Idaho Water Board probably ends 10 year battle over Oneida Narrows dam-

Oneida Narrows is a scenic canyon on the Bear River in SE Idaho.  It is already partially filled with a dam and reservoir, but its lower reaches are free, popular for recreation, and has a population of rare Bonneville Cutthroat Trout.

Over its odd course through three states to the Great Salt Lake, the Bear River has many dams and has suffered much abuse.  Conservation groups have been battling an application for a 108-foot high dam by the Twin Lakes Canal Company for a long time.  The dam would flood the rest of the Narrows.

Autumn on the Bear River. Oneida Narrows. Copyright Ralph Maughan

The Idaho Water Board has saved the day for those opposed to the dam.  The Idaho Department of Water Resources just denied a water right sought by the Canal Company. The hearing officer for the Department ruled that public interest in keeping this part of the Bear River in its current condition was far more important than public interest in building another dam and its associated facilities.

The dam would have produced 10 megawatts of electricity . . . not much, compared to a new coal-fired or nuclear plant that typically produces 500 megawatts at a minimum. It would have also fed water to 3 small reservoirs of the canal company. They are used for irrigation.

As well as strong opposition from conservationists such as the Greater Yellowstone Coalition and Idaho Rivers United, PacifiCorp Energy opposed the water right because it would likely have reopened the relicensing of three long existing hydro dams it has on the Bear River.  The relicensing of these dams had been very complicated, took a long time, and resulted in  a lot of change and concessions to conservation.  PacifCorp has spent a large amount of money on conservation measures since the relicensing. Not many people wanted to reopen that process.

Licenses on public waterways are usually 50 years in length. So this decision will probably settle the matter of additional dams for at least 40 years.

The Bear River rises in the high Uinta Mountains of NE Utah. It runs almost due north into Wyoming before making an abrupt turn west at the Idaho border at Border, Wyoming.  From there is flows west to just past Soda Springs, Idaho where it then turns south to go through the rest of SE Idaho (and the Narrows) into Utah’s Cache Valley, and then slightly SW to end in the Great Salt Lake.  It flows many miles for such a short distance “as the crow flies.”  It is a rare major Great Basin river. Being completely landlocked, the river originally, and still has, a number of somewhat unique species such as the Bonneville cutthroat trout.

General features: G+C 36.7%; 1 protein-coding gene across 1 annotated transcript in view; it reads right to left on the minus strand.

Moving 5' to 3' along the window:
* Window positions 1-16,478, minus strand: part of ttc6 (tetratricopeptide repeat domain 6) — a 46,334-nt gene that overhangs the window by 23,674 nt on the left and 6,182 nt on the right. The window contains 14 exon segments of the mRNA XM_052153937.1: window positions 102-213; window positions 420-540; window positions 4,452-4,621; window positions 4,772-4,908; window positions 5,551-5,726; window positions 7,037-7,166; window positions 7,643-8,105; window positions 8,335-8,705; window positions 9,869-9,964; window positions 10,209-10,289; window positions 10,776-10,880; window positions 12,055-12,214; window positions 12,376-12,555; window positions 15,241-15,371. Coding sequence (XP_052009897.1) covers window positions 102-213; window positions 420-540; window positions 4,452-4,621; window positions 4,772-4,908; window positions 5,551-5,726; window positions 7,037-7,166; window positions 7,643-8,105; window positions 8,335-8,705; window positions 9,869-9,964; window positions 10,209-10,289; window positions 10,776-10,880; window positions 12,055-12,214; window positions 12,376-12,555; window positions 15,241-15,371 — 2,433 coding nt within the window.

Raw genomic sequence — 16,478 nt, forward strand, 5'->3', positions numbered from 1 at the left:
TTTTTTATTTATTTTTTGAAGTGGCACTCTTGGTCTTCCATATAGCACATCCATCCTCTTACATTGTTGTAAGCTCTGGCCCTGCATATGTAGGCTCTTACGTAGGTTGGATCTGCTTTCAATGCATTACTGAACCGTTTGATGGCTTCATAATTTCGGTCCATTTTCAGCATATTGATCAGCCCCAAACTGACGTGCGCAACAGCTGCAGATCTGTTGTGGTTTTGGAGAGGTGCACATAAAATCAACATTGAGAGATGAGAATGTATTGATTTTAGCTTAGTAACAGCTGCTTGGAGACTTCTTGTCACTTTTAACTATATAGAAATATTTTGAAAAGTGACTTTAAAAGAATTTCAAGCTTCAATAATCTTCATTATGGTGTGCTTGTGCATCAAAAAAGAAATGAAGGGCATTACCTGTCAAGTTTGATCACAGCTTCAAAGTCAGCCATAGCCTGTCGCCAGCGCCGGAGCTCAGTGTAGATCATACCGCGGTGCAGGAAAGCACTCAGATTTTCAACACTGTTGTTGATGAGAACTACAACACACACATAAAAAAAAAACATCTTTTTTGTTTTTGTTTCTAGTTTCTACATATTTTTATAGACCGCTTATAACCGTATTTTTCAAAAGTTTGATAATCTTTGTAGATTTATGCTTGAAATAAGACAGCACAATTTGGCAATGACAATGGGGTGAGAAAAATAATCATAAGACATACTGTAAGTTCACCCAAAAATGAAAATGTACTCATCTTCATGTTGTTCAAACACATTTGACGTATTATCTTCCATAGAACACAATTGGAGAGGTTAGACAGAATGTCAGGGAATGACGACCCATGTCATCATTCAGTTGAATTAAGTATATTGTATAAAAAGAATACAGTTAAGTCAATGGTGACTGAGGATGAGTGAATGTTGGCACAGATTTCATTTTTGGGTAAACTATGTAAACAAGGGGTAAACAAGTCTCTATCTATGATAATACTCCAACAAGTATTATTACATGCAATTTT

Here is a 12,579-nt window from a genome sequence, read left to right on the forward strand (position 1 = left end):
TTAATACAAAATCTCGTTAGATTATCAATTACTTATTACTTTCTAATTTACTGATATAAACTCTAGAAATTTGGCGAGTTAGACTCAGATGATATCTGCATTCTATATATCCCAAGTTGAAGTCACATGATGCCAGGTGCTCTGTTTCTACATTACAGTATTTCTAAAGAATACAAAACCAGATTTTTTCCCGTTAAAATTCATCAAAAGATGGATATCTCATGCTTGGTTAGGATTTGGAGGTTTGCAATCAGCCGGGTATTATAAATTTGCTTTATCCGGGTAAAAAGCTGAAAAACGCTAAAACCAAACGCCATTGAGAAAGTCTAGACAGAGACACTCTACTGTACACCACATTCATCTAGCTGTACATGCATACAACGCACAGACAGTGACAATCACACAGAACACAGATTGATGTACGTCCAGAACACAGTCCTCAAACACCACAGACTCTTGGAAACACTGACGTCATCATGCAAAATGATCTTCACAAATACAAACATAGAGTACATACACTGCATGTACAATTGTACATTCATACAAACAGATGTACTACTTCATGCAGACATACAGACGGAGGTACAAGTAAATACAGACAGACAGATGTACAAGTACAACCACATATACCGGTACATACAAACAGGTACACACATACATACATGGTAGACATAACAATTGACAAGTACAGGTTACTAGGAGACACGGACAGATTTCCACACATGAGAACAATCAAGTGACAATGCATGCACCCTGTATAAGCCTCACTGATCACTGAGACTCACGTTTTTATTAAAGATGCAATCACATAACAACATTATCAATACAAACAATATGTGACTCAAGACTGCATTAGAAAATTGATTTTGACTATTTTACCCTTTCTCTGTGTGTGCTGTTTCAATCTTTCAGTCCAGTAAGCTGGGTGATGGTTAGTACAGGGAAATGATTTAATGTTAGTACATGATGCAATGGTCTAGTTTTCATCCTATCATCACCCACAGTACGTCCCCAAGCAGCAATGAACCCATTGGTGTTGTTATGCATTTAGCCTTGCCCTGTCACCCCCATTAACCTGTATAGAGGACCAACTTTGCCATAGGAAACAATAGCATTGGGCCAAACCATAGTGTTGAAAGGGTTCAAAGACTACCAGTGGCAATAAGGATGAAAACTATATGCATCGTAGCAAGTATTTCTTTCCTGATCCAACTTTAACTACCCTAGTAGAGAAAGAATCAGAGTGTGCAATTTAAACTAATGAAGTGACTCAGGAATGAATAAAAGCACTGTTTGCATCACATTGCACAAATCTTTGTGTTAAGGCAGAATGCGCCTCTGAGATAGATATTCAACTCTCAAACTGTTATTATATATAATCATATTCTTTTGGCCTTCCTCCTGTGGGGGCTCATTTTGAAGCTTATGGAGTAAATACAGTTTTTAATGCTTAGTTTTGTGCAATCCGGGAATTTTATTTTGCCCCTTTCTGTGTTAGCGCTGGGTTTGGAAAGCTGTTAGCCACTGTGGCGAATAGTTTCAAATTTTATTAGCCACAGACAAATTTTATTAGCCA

The Bear River in Oneida Narrows. It is far from being a big river. Copyright Ralph Maughan

 

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About The Author

Ralph Maughan

Dr. Ralph Maughan is professor emeritus of political science at Idaho State University with specialties in natural resource politics, public opinion, interest groups, political parties, voting and elections. Aside from academic publications, he is author or co-author of three hiking/backpacking guides.

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‎"At some point we must draw a line across the ground of our home and our being, drive a spear into the land and say to the bulldozers, earthmovers, government and corporations, “thus far and no further.” If we do not, we shall later feel, instead of pride, the regret of Thoreau, that good but overly-bookish man, who wrote, near the end of his life, “If I repent of anything it is likely to be my good behaviour."

~ Edward Abbey

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